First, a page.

phosphorylated moiety, a downstream signaling component of
Rheb. For this, IHH was infected with HCV genotype 2a. An in-
crease in both total and phosphorylated mTOR (phospho-Ser-
2448) expression was observed in infected hepatocytes (Fig. 4A).
Insulin-induced anabolic responses, most notably ribosome bio-
genesis and protein synthesis, rely in part on S6K1, a member of
pho-S6K1 (Thr-389) status in HCV 2a-infected hepatocytes. For
this, IHH and Huh7.5 cells were separately infected with HCV
genotype 2a. The phospho-S6K1 level was upregulated in HCV
genotype 2a-infected IHH or Huh7.5 cells (Fig. 4B and C), sug-
gesting a novel mechanism for IRS-1 inhibition. Transient trans-
fection of HCV core in IHH and Huh7.5 cells also increased the
p-S6K1 level, suggesting the involvement of core protein in mod-
ulating the expression of p-S6K1 (Fig. 4D). We also measured the
sion levels in HCV 2a-infected and core 2a-transfected cells and
the control (Fig. 4E and F). These results suggested that HCV
genotype 2a infection enhances both mTOR and phospho-S6K1
status and the involvement of core protein in modulating expres-
sion in this signaling pathway.
wanted to determine how IRS-1 and TSC-1/TSC-2 expression is
FIG 2 IRS-1 expression is markedly reduced upon HCV infection or HCV
core protein expression. (A) Expression status of HCV core protein in HCV
genotype 2a-infected IHH or Huh7.5 cells is shown. (B) IRS-1 status in cell
culture-grown HCV genotype 2a-infected IHH or Huh7.5 cells. The expres-
sion status of actin in each lane was determined as a loading control. Mock-
status in IHH and Huh7.5 cells following transient transfection of HCV core.
(D) IRS-2 expression status in HCV genotype 2a-infected IHH and Huh7.5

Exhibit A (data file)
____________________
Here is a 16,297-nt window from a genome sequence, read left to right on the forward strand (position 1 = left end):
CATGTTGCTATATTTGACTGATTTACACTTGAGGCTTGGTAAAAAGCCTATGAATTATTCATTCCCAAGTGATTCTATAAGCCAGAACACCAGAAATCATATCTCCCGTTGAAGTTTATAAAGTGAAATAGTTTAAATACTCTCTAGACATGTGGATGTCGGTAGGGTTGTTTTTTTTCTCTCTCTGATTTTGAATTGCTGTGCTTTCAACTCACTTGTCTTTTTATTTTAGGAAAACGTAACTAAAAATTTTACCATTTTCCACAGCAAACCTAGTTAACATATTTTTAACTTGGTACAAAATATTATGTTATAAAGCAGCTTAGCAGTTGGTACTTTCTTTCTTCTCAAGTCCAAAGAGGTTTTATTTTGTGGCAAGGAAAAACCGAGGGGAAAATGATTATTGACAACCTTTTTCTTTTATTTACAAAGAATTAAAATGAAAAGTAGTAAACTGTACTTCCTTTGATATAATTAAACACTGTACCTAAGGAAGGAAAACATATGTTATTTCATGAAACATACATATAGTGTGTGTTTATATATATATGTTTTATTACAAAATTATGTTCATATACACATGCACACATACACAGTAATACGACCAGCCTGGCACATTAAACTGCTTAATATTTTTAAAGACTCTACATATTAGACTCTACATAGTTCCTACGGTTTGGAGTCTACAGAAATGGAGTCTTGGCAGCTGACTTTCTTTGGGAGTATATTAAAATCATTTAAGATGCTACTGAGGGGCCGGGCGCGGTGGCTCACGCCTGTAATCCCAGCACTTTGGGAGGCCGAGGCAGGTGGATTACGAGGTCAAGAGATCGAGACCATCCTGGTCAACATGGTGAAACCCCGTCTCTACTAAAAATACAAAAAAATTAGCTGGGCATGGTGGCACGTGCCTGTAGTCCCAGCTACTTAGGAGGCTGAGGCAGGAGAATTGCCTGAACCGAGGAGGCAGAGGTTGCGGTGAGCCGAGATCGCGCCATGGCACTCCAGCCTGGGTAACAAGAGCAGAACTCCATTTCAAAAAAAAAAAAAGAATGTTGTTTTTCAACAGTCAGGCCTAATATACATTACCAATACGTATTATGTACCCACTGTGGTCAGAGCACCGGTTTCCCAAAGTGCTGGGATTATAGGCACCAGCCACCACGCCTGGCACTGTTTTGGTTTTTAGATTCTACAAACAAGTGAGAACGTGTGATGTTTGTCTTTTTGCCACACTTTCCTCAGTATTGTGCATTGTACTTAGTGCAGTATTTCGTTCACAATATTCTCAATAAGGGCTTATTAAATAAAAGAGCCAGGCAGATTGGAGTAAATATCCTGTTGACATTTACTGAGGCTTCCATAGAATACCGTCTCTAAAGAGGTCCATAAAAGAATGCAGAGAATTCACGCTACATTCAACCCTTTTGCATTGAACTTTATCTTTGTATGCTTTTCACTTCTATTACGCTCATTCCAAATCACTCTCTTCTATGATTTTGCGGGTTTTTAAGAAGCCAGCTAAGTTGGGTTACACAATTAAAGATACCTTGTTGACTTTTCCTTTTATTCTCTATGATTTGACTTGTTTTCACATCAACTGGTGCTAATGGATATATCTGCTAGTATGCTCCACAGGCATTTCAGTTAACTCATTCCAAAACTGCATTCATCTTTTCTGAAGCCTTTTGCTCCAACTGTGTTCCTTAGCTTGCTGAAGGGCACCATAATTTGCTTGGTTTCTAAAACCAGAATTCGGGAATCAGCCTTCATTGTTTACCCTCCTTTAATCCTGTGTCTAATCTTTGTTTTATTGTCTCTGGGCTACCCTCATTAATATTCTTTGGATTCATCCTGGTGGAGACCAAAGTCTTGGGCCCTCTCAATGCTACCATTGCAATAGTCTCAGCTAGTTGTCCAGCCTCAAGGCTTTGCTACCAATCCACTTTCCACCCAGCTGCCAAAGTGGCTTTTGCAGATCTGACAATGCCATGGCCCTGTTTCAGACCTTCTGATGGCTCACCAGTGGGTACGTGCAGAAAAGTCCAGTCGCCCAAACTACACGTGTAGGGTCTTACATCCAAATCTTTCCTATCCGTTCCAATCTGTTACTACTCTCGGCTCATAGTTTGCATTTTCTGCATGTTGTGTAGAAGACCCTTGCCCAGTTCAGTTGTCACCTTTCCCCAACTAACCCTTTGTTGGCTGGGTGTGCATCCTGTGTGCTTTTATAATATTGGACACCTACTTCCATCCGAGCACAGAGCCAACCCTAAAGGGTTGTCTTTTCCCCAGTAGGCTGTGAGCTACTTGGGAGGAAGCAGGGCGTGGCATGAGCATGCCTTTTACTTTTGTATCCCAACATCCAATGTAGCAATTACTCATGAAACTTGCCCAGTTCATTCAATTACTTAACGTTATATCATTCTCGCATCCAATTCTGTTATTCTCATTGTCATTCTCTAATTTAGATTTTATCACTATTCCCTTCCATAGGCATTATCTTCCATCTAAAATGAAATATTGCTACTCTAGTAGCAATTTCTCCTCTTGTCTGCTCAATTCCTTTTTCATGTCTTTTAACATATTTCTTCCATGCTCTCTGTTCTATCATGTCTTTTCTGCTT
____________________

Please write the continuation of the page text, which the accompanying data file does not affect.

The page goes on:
FIG 3 HCV genotype 2a infection or introduction of core gene inversely
correlates with the TSC1/TSC2 and Rheb expression status. (A) Mock- or
HCV genotype 2a-infected IHH or Huh7.5 cells were analyzed for TSC-1/
in each lane was determined as a loading control. (B) The TSC-1/TSC-2 ex-
(C) IHH and Huh7.5 cells infected with HCV genotype 2a were similarly
lane was used as a loading control. (D) The expression status of Rheb from
HCV core 2a-transfected IHH or Huh7.5 cells is shown.
HCV and Insulin Resistance
June 2012 Volume 86 Number 11jvi.asm.org 6317
downregulated in HCV genotype 2a-infected or HCV core plas-
mid DNA-transfected hepatocytes. For this, we infected IHH and
Huh7.5 cells with the virus. After 72 h of infection, the cells were
mock treated or incubated with 10 ?M MG132 (proteasome in-
ence of MG132 (Fig. 5A and B). A similar recovery of TSC-1/
TSC-2 expression was also observed in IHH and Huh7.5 cells in-
ubiquitin proteasome pathway in HCV-infected hepatocytes.
Phosphorylation of IRS-1 at Ser-1101 via the mTOR-S6K1
at multiple serine residues, including Ser-1101, which leads to
degradation of IRS-1 (49). We wanted to determine if activated
could recover IRS-1 expression from MG132-treated HCV 2a-
was phosphorylated by activated p-S6K1. Interestingly, we found